Planets in our solar system come in two forms: some are rocky and some are gaseous. But all moons in our solar system are rocky, even those orbiting gas giants. Why aren’t some moons in the solar system made of gas? Are there gaseous moons anywhere in the universe?
There are some good reasons why there are no nearby gaseous moons. And while we didn’t find a gas moon behind us Solar SystemIt might be possible under the right conditions, said Jonathan Lunin, chair of the astronomy department at Cornell University.
Specifically, it will depend on the mass of the moon and its circumference temperature And the effect of tidal forces – that is, the gravitational pull of a nearby object, such as the host planet.
Related: Can the moon be pushed out of orbit, as in the case of “moonfall”?
To illustrate how these conditions can affect a gaseous moon, imagine that the moon’s rock formation has been replaced by a pure moon. hydrogen. Hydrogen gas is much less dense than rock, so immediately, the the moon will grow to size a landLunin said.
In fact, the sheer size of gas giants like Jupiter is one reason for their existence. If it is too small, the strength gravity It wouldn’t be strong enough to hold those lighter items together.
But size is not the only influencing factor; There is also a temperature.
“Let’s take the moon as it is – as a rock,” Lunin told Live Science. “Then let’s put an atmosphere of hydrogen around it. We know that the atmosphere of hydrogen is going to escape very quickly just because of thermal effects.” In other words, the sun’s warmth could cause the hydrogen to evaporate away.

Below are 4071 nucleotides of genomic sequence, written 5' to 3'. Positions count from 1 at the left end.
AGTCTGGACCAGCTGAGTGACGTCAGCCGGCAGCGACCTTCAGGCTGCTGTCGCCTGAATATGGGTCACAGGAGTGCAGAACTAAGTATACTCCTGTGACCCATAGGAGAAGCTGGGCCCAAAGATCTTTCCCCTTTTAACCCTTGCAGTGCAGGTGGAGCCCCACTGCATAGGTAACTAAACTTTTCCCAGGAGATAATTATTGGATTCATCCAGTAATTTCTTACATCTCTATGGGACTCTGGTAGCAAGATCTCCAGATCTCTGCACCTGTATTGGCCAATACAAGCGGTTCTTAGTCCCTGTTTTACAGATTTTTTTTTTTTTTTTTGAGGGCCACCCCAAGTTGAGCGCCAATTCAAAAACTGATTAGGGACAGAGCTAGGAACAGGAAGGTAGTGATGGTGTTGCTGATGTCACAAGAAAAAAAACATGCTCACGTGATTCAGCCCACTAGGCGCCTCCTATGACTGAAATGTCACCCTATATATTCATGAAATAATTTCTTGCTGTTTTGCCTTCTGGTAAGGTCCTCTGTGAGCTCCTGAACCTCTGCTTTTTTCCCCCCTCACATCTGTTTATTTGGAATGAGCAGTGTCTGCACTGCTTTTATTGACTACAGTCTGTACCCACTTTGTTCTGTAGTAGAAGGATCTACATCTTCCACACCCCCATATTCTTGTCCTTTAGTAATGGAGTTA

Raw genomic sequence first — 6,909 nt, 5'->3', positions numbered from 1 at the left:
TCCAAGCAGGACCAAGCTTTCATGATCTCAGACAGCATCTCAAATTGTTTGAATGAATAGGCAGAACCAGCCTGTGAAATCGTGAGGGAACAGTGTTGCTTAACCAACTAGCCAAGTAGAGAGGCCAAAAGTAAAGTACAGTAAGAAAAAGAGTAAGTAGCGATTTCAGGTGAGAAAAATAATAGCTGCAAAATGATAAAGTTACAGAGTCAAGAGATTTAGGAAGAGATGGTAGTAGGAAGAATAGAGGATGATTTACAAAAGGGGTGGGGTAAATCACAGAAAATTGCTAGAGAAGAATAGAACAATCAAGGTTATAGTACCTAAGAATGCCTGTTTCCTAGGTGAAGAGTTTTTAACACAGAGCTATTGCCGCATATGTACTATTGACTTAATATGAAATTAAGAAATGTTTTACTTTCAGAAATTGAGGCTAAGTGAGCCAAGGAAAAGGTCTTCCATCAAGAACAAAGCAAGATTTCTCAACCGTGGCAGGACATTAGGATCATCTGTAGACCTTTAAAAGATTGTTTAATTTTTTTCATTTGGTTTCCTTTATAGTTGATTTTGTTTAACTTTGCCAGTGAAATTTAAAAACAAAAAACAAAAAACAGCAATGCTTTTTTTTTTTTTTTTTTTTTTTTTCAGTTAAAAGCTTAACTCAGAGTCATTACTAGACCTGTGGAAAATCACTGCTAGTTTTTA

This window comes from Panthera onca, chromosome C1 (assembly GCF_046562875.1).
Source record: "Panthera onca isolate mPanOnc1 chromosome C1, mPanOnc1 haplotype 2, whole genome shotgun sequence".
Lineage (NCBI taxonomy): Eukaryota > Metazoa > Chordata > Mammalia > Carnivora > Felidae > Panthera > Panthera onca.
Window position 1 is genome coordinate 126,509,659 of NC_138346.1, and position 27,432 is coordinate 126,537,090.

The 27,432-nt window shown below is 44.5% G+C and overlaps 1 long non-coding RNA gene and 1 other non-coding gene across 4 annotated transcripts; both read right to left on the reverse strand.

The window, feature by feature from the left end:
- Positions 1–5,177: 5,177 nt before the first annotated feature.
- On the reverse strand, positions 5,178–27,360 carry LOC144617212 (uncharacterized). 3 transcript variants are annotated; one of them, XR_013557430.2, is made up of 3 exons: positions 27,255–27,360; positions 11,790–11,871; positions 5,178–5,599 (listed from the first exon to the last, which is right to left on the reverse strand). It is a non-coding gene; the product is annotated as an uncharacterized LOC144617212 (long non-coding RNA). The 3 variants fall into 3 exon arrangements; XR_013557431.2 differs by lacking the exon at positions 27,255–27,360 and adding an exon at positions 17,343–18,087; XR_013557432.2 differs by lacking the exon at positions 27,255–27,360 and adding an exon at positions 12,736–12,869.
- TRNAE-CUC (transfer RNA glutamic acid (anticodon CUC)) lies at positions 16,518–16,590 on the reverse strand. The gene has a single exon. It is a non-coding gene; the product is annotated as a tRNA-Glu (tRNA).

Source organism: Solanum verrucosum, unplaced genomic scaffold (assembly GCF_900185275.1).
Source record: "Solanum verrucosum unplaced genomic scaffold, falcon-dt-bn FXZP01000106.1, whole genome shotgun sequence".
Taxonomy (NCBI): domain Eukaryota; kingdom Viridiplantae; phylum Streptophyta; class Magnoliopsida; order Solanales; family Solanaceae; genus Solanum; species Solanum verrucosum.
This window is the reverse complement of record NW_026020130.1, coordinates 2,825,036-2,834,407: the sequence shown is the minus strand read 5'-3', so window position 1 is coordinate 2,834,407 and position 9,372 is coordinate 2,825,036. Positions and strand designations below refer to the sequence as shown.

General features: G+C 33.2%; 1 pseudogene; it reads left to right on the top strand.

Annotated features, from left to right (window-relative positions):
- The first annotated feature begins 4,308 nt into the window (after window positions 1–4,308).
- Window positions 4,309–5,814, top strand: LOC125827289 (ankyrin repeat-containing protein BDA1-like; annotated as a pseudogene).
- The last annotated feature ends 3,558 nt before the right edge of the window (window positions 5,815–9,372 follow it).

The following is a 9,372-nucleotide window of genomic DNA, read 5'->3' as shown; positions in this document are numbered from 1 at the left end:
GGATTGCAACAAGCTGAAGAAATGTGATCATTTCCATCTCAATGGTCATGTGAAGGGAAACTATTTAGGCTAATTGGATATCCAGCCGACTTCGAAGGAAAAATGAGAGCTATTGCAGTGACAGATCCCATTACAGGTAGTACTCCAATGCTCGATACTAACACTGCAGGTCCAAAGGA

“And that’s what it will tell me is that Earth’s moon made entirely of hydrogen at Earth’s distance from the sun will not be stable,” Lunin said. He added that this is true even with respect to the orbit of Pluto.
But even if our imaginary gaseous moon was the size of Earth and the surrounding temperature was extremely cold, it’s possible that the host planet would still shred it.
“Remember that the Earth’s moon is subject to tidal forces from the Earth,” Lunin said. “So it’s actually not a ball. It’s pulled a little bit, but it doesn’t tear because it has some physical strength attached to it.”
This is not the case with the hypothetical gaseous moon. “Because it’s a gas and not a solid — even if it’s very cold — if it’s orbiting something else, it’s going to be stripped and torn apart by the tides,” Lunin said.
So how could a gaseous moon be possible? The lunar planet system must be either very distant and cold, or very large.
“If it were the size of our moon, anywhere in our solar system, it wouldn’t function properly. Far in the depths of interstellar space? There, it’s a question mark,” Lunin said. “If you want to make something really big, like Neptune around Jupiter, you can definitely do that.”
In this case, the gravitational forces holding these massive objects together would likely prevent tidal forces from destroying a Neptune-sized moon.
“That could be quite stable,” Lunin said.
Originally published on Live Science.
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